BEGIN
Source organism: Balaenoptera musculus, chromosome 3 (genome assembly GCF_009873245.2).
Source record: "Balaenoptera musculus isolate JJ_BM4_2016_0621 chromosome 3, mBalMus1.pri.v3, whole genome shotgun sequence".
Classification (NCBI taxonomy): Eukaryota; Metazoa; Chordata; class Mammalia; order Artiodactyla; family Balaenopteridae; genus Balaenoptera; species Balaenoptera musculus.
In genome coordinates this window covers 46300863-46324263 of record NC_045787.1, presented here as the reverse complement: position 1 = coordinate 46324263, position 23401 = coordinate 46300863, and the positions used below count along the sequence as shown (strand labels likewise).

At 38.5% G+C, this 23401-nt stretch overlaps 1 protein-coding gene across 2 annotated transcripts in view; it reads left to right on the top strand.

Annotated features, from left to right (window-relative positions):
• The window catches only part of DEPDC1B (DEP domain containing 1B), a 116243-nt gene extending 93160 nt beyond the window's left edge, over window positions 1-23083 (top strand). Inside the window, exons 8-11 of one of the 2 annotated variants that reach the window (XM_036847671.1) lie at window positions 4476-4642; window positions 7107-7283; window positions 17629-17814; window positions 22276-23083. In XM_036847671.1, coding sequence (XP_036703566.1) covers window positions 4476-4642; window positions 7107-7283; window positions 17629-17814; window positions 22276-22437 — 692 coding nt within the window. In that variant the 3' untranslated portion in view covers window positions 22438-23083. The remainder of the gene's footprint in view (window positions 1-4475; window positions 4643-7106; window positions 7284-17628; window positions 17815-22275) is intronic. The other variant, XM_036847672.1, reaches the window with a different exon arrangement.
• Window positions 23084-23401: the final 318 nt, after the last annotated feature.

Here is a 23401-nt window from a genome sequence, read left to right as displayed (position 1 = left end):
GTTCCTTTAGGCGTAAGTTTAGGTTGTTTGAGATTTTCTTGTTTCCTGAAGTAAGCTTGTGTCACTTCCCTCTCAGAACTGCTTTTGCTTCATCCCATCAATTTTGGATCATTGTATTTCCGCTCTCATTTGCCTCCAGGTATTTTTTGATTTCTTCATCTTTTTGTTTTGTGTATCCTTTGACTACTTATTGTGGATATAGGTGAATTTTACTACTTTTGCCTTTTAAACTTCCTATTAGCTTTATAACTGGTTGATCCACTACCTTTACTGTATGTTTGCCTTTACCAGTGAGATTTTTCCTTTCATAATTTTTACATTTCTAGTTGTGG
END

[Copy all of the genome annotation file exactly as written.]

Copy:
Source organism: Balaenoptera musculus, chromosome 3 (genome assembly GCF_009873245.2).
Source record: "Balaenoptera musculus isolate JJ_BM4_2016_0621 chromosome 3, mBalMus1.pri.v3, whole genome shotgun sequence".
Classification (NCBI taxonomy): Eukaryota; Metazoa; Chordata; class Mammalia; order Artiodactyla; family Balaenopteridae; genus Balaenoptera; species Balaenoptera musculus.
In genome coordinates this window covers 46300863-46324263 of record NC_045787.1, presented here as the reverse complement: position 1 = coordinate 46324263, position 23401 = coordinate 46300863, and the positions used below count along the sequence as shown (strand labels likewise).

At 38.5% G+C, this 23401-nt stretch overlaps 1 protein-coding gene across 2 annotated transcripts in view; it reads left to right on the top strand.

Annotated features, from left to right (window-relative positions):
• The window catches only part of DEPDC1B (DEP domain containing 1B), a 116243-nt gene extending 93160 nt beyond the window's left edge, over window positions 1-23083 (top strand). Inside the window, exons 8-11 of one of the 2 annotated variants that reach the window (XM_036847671.1) lie at window positions 4476-4642; window positions 7107-7283; window positions 17629-17814; window positions 22276-23083. In XM_036847671.1, coding sequence (XP_036703566.1) covers window positions 4476-4642; window positions 7107-7283; window positions 17629-17814; window positions 22276-22437 — 692 coding nt within the window. In that variant the 3' untranslated portion in view covers window positions 22438-23083. The remainder of the gene's footprint in view (window positions 1-4475; window positions 4643-7106; window positions 7284-17628; window positions 17815-22275) is intronic. The other variant, XM_036847672.1, reaches the window with a different exon arrangement.
• Window positions 23084-23401: the final 318 nt, after the last annotated feature.

Here is a 23401-nt window from a genome sequence, read left to right as displayed (position 1 = left end):
GTTCCTTTAGGCGTAAGTTTAGGTTGTTTGAGATTTTCTTGTTTCCTGAAGTAAGCTTGTGTCACTTCCCTCTCAGAACTGCTTTTGCTTCATCCCATCAATTTTGGATCATTGTATTTCCGCTCTCATTTGCCTCCAGGTATTTTTTGATTTCTTCATCTTTTTGTTTTGTGTATCCTTTGACTACTTATTGTGGATATAGGTGAATTTTACTACTTTTGCCTTTTAAACTTCCTATTAGCTTTATAACTGGTTGATCCACTACCTTTACTGTATGTTTGCCTTTACCAGTGAGATTTTTCCTTTCATAATTTTTACATTTCTAGTTGTGG